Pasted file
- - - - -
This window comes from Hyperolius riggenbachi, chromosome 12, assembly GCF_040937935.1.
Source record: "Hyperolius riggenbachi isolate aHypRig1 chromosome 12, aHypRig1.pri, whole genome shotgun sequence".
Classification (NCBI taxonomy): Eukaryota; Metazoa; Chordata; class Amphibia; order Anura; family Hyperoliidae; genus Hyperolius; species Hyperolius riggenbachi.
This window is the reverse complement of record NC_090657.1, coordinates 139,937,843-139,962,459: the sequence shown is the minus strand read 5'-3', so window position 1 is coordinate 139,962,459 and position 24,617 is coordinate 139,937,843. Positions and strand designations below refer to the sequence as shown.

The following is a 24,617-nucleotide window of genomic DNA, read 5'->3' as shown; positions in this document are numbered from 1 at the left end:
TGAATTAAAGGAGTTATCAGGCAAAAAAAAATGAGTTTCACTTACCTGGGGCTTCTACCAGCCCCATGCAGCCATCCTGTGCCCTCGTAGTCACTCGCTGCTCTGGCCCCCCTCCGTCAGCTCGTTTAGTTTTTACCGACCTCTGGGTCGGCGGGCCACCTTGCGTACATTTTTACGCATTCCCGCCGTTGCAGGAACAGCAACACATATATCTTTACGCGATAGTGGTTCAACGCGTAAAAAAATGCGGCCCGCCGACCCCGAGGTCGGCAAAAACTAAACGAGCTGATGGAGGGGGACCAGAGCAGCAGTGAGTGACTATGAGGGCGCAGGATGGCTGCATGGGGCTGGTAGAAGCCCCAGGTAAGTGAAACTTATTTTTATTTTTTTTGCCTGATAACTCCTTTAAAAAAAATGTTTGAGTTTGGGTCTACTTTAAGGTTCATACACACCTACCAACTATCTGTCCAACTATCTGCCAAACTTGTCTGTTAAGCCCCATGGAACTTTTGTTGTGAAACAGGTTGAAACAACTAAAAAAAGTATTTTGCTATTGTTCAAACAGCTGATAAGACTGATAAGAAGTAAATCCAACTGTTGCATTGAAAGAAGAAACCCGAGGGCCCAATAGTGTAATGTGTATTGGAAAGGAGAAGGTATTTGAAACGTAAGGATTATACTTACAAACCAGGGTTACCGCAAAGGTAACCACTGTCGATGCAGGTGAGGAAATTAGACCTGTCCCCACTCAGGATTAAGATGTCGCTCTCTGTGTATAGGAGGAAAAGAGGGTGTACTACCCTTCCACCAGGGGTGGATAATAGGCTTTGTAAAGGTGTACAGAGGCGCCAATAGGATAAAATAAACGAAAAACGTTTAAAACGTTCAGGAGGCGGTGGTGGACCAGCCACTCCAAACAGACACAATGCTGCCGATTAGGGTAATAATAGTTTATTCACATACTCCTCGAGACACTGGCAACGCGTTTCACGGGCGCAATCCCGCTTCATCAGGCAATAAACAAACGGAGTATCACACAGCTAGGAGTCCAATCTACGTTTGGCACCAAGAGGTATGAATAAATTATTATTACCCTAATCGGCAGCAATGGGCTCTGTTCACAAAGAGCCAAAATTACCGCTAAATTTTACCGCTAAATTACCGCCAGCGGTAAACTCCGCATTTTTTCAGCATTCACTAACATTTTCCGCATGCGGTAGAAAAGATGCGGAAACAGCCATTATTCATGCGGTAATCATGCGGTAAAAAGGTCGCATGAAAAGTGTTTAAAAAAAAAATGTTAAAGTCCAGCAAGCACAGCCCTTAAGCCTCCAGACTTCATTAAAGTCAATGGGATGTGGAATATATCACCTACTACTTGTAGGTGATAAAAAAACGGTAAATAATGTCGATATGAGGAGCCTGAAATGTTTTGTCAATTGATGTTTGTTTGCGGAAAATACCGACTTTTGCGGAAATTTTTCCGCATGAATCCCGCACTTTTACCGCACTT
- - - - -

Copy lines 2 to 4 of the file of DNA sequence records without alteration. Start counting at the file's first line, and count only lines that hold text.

Source record: "Hyperolius riggenbachi isolate aHypRig1 chromosome 12, aHypRig1.pri, whole genome shotgun sequence".
Classification (NCBI taxonomy): Eukaryota; Metazoa; Chordata; class Amphibia; order Anura; family Hyperoliidae; genus Hyperolius; species Hyperolius riggenbachi.
This window is the reverse complement of record NC_090657.1, coordinates 139,937,843-139,962,459: the sequence shown is the minus strand read 5'-3', so window position 1 is coordinate 139,962,459 and position 24,617 is coordinate 139,937,843. Positions and strand designations below refer to the sequence as shown.